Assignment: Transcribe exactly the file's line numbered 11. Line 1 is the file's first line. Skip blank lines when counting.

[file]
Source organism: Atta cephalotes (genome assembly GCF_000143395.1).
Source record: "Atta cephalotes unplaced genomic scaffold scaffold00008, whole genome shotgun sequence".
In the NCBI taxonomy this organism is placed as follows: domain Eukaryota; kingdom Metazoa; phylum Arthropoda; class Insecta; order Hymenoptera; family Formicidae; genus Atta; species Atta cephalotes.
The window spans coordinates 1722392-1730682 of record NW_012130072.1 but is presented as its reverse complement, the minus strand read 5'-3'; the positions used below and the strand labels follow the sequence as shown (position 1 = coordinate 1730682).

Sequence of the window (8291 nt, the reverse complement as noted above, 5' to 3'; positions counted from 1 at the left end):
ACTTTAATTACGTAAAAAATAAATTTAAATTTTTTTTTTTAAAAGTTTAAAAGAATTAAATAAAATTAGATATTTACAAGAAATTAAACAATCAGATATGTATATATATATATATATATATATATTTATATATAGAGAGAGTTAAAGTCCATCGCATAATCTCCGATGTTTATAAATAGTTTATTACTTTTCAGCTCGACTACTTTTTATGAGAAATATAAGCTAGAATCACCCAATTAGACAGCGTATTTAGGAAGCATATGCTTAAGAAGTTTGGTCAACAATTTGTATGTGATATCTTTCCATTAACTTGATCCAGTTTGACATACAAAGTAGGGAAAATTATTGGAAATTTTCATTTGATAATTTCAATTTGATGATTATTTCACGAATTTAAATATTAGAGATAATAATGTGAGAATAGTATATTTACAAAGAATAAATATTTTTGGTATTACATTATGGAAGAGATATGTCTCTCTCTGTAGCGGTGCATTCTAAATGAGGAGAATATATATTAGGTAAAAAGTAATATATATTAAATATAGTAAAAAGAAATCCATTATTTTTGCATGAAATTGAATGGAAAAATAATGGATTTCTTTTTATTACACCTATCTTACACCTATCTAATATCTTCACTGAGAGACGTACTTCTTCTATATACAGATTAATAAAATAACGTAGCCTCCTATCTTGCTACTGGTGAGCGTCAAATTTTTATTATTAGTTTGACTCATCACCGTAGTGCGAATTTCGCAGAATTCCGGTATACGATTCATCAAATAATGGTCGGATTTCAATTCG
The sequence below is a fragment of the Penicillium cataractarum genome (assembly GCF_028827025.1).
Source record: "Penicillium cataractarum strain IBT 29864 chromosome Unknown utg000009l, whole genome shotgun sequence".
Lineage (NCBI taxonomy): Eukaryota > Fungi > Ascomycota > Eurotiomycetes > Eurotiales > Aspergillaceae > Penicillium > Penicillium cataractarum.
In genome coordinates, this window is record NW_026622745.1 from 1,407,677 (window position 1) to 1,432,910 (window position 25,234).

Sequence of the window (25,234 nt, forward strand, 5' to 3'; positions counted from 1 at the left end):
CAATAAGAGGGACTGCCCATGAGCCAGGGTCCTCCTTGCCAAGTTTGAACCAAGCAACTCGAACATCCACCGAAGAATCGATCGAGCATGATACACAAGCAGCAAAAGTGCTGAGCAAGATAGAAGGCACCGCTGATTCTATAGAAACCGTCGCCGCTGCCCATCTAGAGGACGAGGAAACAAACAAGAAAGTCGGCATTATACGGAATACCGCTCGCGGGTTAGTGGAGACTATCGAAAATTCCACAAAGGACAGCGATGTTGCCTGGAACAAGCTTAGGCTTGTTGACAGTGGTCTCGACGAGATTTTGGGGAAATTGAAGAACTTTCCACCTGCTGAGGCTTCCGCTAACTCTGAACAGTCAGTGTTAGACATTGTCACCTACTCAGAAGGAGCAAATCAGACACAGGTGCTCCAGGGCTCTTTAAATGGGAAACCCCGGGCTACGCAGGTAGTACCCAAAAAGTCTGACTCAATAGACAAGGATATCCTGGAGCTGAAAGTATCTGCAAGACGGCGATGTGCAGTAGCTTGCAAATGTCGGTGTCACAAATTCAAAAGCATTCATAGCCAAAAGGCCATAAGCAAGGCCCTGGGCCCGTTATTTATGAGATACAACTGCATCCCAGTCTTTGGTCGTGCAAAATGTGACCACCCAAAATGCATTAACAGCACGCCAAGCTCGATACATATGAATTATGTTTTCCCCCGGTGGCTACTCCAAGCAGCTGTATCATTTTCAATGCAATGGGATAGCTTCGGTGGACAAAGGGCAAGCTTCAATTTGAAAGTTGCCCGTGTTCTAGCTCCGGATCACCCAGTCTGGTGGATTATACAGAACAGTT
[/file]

Sequence of the window (25,234 nt, forward strand, 5' to 3'; positions counted from 1 at the left end):